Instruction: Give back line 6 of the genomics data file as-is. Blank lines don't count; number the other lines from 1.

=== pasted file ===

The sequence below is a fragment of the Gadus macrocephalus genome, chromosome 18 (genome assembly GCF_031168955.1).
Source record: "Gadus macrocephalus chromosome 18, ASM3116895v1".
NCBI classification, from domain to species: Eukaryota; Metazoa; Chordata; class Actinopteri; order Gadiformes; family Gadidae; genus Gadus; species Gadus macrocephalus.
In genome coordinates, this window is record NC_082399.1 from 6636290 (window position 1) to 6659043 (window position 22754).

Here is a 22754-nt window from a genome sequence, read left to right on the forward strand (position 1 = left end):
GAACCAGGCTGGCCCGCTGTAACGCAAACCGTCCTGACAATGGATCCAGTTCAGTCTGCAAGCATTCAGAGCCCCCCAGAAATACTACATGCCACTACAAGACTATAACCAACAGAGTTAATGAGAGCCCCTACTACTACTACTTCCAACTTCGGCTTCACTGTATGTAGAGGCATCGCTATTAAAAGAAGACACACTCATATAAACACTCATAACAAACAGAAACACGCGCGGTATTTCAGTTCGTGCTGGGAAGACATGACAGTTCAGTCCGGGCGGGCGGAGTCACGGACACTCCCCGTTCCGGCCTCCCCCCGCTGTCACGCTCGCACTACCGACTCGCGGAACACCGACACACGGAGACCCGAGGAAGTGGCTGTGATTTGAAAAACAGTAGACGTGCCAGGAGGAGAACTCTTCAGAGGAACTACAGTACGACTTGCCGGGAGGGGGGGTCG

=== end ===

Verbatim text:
GAACCAGGCTGGCCCGCTGTAACGCAAACCGTCCTGACAATGGATCCAGTTCAGTCTGCAAGCATTCAGAGCCCCCCAGAAATACTACATGCCACTACAAGACTATAACCAACAGAGTTAATGAGAGCCCCTACTACTACTACTTCCAACTTCGGCTTCACTGTATGTAGAGGCATCGCTATTAAAAGAAGACACACTCATATAAACACTCATAACAAACAGAAACACGCGCGGTATTTCAGTTCGTGCTGGGAAGACATGACAGTTCAGTCCGGGCGGGCGGAGTCACGGACACTCCCCGTTCCGGCCTCCCCCCGCTGTCACGCTCGCACTACCGACTCGCGGAACACCGACACACGGAGACCCGAGGAAGTGGCTGTGATTTGAAAAACAGTAGACGTGCCAGGAGGAGAACTCTTCAGAGGAACTACAGTACGACTTGCCGGGAGGGGGGGTCG